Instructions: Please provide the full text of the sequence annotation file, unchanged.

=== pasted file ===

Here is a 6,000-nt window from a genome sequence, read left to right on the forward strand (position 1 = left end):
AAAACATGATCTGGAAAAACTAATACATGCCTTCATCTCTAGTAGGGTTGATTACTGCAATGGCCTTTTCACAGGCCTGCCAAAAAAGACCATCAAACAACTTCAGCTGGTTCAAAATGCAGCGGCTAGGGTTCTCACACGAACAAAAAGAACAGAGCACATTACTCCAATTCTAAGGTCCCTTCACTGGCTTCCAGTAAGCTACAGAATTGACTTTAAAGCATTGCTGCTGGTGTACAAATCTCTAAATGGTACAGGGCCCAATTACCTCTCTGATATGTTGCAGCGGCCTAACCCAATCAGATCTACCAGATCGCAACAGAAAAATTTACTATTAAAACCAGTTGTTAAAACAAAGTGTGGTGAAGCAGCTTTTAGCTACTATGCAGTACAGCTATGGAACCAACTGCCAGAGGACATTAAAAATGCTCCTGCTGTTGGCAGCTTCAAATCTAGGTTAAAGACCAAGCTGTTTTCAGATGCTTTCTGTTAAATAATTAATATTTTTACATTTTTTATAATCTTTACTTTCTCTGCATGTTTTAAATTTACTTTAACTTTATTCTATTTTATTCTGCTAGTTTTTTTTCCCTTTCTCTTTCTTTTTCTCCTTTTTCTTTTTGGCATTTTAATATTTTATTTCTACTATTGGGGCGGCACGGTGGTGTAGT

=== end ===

Here is a 6,000-nt window from a genome sequence, read left to right on the forward strand (position 1 = left end):
AAAACATGATCTGGAAAAACTAATACATGCCTTCATCTCTAGTAGGGTTGATTACTGCAATGGCCTTTTCACAGGCCTGCCAAAAAAGACCATCAAACAACTTCAGCTGGTTCAAAATGCAGCGGCTAGGGTTCTCACACGAACAAAAAGAACAGAGCACATTACTCCAATTCTAAGGTCCCTTCACTGGCTTCCAGTAAGCTACAGAATTGACTTTAAAGCATTGCTGCTGGTGTACAAATCTCTAAATGGTACAGGGCCCAATTACCTCTCTGATATGTTGCAGCGGCCTAACCCAATCAGATCTACCAGATCGCAACAGAAAAATTTACTATTAAAACCAGTTGTTAAAACAAAGTGTGGTGAAGCAGCTTTTAGCTACTATGCAGTACAGCTATGGAACCAACTGCCAGAGGACATTAAAAATGCTCCTGCTGTTGGCAGCTTCAAATCTAGGTTAAAGACCAAGCTGTTTTCAGATGCTTTCTGTTAAATAATTAATATTTTTACATTTTTTATAATCTTTACTTTCTCTGCATGTTTTAAATTTACTTTAACTTTATTCTATTTTATTCTGCTAGTTTTTTTTCCCTTTCTCTTTCTTTTTCTCCTTTTTCTTTTTGGCATTTTAATATTTTATTTCTACTATTGGGGCGGCACGGTGGTGTAGT